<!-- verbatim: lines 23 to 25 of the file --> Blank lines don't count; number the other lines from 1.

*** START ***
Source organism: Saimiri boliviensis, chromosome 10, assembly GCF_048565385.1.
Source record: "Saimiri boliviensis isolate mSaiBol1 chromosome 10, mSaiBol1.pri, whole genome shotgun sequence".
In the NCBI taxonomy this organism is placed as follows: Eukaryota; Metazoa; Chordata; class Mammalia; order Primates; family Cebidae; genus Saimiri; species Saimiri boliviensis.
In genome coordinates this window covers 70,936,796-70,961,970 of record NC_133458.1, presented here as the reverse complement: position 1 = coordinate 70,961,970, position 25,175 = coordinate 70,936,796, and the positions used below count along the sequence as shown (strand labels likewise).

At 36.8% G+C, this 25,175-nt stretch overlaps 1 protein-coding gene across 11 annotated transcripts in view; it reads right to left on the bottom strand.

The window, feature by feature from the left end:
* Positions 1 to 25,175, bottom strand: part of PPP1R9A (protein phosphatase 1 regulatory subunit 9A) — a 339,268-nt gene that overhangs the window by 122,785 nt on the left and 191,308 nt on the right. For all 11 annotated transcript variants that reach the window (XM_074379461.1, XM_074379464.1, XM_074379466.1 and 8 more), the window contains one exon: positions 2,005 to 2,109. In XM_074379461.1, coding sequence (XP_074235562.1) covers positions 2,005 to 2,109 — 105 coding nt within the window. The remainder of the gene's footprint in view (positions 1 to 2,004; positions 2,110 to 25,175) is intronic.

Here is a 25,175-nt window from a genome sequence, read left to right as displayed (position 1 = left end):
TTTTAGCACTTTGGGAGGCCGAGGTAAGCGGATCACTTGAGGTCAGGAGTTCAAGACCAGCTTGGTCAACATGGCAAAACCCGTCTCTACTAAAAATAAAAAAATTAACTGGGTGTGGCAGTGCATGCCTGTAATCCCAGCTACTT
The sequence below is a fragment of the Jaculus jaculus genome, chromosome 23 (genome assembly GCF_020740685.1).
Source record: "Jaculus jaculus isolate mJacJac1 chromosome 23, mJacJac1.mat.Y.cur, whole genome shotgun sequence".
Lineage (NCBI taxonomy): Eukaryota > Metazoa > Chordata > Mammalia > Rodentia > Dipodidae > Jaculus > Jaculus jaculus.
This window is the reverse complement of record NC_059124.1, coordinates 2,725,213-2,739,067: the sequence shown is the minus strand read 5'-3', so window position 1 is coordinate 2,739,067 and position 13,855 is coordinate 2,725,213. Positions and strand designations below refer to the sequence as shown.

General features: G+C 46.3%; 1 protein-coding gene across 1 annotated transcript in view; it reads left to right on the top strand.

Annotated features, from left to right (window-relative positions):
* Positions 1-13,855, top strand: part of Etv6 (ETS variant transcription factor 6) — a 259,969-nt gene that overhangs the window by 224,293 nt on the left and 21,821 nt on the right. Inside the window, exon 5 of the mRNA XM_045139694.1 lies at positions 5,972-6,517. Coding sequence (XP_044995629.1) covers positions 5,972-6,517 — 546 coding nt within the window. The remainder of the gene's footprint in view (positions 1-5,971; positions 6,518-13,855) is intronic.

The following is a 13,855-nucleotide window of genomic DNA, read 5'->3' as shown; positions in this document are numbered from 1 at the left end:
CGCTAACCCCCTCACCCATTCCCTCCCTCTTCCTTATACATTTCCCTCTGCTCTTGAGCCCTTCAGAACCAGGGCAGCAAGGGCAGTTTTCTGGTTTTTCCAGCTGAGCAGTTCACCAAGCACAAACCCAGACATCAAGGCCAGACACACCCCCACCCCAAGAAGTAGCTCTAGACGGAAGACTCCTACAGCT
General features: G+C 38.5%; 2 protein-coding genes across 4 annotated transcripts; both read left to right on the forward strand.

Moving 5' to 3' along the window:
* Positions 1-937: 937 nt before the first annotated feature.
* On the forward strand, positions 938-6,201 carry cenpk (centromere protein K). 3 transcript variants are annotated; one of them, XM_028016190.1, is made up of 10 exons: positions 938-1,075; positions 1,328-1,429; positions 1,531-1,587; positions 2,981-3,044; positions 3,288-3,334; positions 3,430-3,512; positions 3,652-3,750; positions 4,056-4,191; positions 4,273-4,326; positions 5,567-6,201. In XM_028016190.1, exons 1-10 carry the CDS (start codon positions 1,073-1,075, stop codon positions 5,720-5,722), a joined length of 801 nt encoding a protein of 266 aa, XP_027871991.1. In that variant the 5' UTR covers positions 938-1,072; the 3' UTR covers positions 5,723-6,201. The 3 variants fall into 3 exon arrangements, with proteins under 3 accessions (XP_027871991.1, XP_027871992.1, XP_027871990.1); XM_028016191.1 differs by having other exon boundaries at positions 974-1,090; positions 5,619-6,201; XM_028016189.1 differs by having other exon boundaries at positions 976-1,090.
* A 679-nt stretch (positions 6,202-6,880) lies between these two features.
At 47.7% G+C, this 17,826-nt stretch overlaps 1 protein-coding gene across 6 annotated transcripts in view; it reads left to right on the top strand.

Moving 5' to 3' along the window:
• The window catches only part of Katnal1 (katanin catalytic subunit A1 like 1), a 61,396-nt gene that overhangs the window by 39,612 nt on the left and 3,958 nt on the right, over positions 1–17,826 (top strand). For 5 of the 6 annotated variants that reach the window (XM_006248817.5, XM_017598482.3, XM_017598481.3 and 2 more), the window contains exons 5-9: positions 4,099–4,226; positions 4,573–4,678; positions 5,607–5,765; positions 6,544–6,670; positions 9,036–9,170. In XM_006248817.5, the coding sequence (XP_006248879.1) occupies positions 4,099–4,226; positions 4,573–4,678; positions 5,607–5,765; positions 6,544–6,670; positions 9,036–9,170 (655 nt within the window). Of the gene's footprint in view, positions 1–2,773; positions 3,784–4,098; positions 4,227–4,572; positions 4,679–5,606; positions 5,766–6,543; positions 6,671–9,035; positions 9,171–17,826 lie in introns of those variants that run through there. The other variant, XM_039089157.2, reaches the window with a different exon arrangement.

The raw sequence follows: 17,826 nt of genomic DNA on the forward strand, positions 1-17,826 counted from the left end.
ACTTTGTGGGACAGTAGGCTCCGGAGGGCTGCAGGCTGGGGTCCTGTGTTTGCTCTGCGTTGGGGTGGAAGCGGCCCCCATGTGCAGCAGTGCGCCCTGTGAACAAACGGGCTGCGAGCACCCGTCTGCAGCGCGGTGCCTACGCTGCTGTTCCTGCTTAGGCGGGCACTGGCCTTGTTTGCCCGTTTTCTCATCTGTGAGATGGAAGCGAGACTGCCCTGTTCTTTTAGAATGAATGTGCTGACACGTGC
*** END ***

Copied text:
* A 679-nt stretch (positions 6,202-6,880) lies between these two features.
At 47.7% G+C, this 17,826-nt stretch overlaps 1 protein-coding gene across 6 annotated transcripts in view; it reads left to right on the top strand.

Moving 5' to 3' along the window: